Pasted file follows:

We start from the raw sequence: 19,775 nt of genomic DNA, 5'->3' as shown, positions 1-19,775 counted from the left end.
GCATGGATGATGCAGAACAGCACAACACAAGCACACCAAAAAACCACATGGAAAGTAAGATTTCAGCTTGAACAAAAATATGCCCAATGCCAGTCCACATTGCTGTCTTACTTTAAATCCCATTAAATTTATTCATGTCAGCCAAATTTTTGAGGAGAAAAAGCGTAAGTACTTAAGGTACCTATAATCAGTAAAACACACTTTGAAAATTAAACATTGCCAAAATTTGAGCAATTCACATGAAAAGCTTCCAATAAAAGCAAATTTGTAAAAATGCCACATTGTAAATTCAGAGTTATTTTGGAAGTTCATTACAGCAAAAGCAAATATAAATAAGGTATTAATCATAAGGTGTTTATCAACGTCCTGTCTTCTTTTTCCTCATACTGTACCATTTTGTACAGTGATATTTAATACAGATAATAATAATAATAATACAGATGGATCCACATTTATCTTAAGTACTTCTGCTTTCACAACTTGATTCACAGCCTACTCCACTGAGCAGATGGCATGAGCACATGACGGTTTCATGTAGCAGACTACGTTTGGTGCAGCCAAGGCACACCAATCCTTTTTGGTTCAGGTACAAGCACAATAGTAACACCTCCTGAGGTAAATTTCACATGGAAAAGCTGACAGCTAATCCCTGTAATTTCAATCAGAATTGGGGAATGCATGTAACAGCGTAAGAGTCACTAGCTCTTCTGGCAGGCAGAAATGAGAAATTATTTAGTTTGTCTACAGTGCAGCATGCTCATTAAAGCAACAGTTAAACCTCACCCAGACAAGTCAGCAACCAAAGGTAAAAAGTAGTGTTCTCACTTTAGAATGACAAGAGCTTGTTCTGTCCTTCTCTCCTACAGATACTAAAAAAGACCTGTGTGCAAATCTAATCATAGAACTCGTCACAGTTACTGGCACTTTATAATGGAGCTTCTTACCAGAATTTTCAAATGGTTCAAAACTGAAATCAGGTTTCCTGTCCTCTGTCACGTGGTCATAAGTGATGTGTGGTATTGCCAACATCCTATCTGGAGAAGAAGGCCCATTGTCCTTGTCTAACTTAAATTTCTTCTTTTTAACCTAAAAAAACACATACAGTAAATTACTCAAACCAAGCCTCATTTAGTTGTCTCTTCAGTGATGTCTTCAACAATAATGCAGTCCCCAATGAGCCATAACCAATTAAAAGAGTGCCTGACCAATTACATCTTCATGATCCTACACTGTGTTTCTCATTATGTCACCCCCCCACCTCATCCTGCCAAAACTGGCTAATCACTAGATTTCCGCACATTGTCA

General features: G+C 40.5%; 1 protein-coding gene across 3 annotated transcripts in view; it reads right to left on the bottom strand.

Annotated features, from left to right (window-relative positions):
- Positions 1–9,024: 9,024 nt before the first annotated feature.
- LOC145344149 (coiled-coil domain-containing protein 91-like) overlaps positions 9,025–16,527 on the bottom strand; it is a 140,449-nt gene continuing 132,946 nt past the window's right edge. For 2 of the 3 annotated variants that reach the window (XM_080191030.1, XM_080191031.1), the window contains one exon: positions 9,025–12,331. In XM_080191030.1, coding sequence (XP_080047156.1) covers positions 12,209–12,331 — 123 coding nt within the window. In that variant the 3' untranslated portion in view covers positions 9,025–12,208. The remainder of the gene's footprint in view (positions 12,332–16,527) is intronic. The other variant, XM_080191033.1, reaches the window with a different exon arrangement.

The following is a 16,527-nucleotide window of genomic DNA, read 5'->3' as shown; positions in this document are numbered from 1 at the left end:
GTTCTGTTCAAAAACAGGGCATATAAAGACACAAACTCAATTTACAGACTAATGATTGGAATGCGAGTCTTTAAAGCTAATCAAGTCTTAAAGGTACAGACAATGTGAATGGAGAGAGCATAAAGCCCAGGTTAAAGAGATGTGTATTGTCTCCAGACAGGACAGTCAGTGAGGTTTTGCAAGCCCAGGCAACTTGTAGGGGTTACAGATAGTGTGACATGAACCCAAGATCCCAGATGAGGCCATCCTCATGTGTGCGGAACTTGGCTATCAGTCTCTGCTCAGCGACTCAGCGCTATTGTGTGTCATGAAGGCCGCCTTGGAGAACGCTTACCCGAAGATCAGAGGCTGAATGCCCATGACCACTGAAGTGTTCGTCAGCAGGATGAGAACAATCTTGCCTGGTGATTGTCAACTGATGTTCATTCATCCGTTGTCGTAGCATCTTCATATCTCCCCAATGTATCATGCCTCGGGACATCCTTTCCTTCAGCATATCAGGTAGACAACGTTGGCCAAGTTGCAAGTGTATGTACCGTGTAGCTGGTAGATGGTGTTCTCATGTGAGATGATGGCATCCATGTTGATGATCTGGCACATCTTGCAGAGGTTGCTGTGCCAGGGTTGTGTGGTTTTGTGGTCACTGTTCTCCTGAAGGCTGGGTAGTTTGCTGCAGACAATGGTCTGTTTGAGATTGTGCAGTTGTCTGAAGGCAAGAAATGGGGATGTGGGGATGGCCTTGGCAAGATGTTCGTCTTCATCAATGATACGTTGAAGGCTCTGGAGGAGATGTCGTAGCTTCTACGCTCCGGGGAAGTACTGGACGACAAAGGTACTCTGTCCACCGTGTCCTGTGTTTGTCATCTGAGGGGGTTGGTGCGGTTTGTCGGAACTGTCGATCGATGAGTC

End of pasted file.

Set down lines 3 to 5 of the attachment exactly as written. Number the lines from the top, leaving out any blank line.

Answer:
General features: G+C 40.5%; 1 protein-coding gene across 3 annotated transcripts in view; it reads right to left on the bottom strand.

Annotated features, from left to right (window-relative positions):
- Positions 1–9,024: 9,024 nt before the first annotated feature.